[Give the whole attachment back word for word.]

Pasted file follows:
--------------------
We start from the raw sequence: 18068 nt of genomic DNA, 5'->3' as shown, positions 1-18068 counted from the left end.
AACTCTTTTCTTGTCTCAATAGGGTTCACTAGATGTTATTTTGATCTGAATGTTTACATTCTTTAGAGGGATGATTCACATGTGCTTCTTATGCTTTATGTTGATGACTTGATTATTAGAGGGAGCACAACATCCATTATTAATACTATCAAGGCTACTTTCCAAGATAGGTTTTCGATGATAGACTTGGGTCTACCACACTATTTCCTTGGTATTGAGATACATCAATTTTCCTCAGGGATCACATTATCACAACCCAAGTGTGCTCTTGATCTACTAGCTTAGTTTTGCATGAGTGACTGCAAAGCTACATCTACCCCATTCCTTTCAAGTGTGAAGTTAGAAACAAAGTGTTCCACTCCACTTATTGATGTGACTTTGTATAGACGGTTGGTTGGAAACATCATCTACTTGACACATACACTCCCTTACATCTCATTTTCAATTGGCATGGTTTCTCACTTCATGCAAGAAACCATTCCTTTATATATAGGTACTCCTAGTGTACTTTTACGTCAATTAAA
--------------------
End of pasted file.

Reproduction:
We start from the raw sequence: 18068 nt of genomic DNA, 5'->3' as shown, positions 1-18068 counted from the left end.
AACTCTTTTCTTGTCTCAATAGGGTTCACTAGATGTTATTTTGATCTGAATGTTTACATTCTTTAGAGGGATGATTCACATGTGCTTCTTATGCTTTATGTTGATGACTTGATTATTAGAGGGAGCACAACATCCATTATTAATACTATCAAGGCTACTTTCCAAGATAGGTTTTCGATGATAGACTTGGGTCTACCACACTATTTCCTTGGTATTGAGATACATCAATTTTCCTCAGGGATCACATTATCACAACCCAAGTGTGCTCTTGATCTACTAGCTTAGTTTTGCATGAGTGACTGCAAAGCTACATCTACCCCATTCCTTTCAAGTGTGAAGTTAGAAACAAAGTGTTCCACTCCACTTATTGATGTGACTTTGTATAGACGGTTGGTTGGAAACATCATCTACTTGACACATACACTCCCTTACATCTCATTTTCAATTGGCATGGTTTCTCACTTCATGCAAGAAACCATTCCTTTATATATAGGTACTCCTAGTGTACTTTTACGTCAATTAAA